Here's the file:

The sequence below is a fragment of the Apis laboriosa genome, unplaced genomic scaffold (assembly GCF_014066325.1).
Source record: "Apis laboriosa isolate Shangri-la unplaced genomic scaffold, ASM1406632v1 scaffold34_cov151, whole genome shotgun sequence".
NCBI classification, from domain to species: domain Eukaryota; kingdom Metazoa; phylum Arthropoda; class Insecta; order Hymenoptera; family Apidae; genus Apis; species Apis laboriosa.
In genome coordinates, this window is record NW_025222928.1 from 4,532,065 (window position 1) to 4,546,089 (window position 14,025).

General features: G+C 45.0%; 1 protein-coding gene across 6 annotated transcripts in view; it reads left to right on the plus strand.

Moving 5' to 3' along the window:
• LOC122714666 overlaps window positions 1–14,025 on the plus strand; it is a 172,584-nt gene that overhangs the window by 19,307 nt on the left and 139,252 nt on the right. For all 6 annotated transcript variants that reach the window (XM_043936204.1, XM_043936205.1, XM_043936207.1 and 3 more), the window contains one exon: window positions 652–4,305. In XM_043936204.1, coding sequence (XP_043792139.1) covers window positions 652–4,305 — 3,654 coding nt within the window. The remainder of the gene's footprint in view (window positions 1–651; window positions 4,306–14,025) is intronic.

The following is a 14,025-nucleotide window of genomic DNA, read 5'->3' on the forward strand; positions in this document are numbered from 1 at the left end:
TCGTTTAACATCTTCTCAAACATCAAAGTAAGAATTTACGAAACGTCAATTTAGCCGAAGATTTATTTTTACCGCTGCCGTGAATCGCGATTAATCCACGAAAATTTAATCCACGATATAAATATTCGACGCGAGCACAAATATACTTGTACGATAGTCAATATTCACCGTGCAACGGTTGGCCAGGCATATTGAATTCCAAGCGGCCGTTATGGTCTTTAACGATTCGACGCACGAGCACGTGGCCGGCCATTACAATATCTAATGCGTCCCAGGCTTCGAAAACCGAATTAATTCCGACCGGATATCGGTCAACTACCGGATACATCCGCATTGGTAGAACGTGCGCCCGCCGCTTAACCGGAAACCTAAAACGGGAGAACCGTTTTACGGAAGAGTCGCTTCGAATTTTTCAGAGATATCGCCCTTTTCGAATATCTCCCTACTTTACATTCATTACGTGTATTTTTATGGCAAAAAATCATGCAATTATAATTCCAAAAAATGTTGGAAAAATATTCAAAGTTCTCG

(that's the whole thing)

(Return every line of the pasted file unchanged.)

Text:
The sequence below is a fragment of the Apis laboriosa genome, unplaced genomic scaffold (assembly GCF_014066325.1).
Source record: "Apis laboriosa isolate Shangri-la unplaced genomic scaffold, ASM1406632v1 scaffold34_cov151, whole genome shotgun sequence".
NCBI classification, from domain to species: domain Eukaryota; kingdom Metazoa; phylum Arthropoda; class Insecta; order Hymenoptera; family Apidae; genus Apis; species Apis laboriosa.
In genome coordinates, this window is record NW_025222928.1 from 4,532,065 (window position 1) to 4,546,089 (window position 14,025).

General features: G+C 45.0%; 1 protein-coding gene across 6 annotated transcripts in view; it reads left to right on the plus strand.

Moving 5' to 3' along the window:
• LOC122714666 overlaps window positions 1–14,025 on the plus strand; it is a 172,584-nt gene that overhangs the window by 19,307 nt on the left and 139,252 nt on the right. For all 6 annotated transcript variants that reach the window (XM_043936204.1, XM_043936205.1, XM_043936207.1 and 3 more), the window contains one exon: window positions 652–4,305. In XM_043936204.1, coding sequence (XP_043792139.1) covers window positions 652–4,305 — 3,654 coding nt within the window. The remainder of the gene's footprint in view (window positions 1–651; window positions 4,306–14,025) is intronic.

The following is a 14,025-nucleotide window of genomic DNA, read 5'->3' on the forward strand; positions in this document are numbered from 1 at the left end:
TCGTTTAACATCTTCTCAAACATCAAAGTAAGAATTTACGAAACGTCAATTTAGCCGAAGATTTATTTTTACCGCTGCCGTGAATCGCGATTAATCCACGAAAATTTAATCCACGATATAAATATTCGACGCGAGCACAAATATACTTGTACGATAGTCAATATTCACCGTGCAACGGTTGGCCAGGCATATTGAATTCCAAGCGGCCGTTATGGTCTTTAACGATTCGACGCACGAGCACGTGGCCGGCCATTACAATATCTAATGCGTCCCAGGCTTCGAAAACCGAATTAATTCCGACCGGATATCGGTCAACTACCGGATACATCCGCATTGGTAGAACGTGCGCCCGCCGCTTAACCGGAAACCTAAAACGGGAGAACCGTTTTACGGAAGAGTCGCTTCGAATTTTTCAGAGATATCGCCCTTTTCGAATATCTCCCTACTTTACATTCATTACGTGTATTTTTATGGCAAAAAATCATGCAATTATAATTCCAAAAAATGTTGGAAAAATATTCAAAGTTCTCG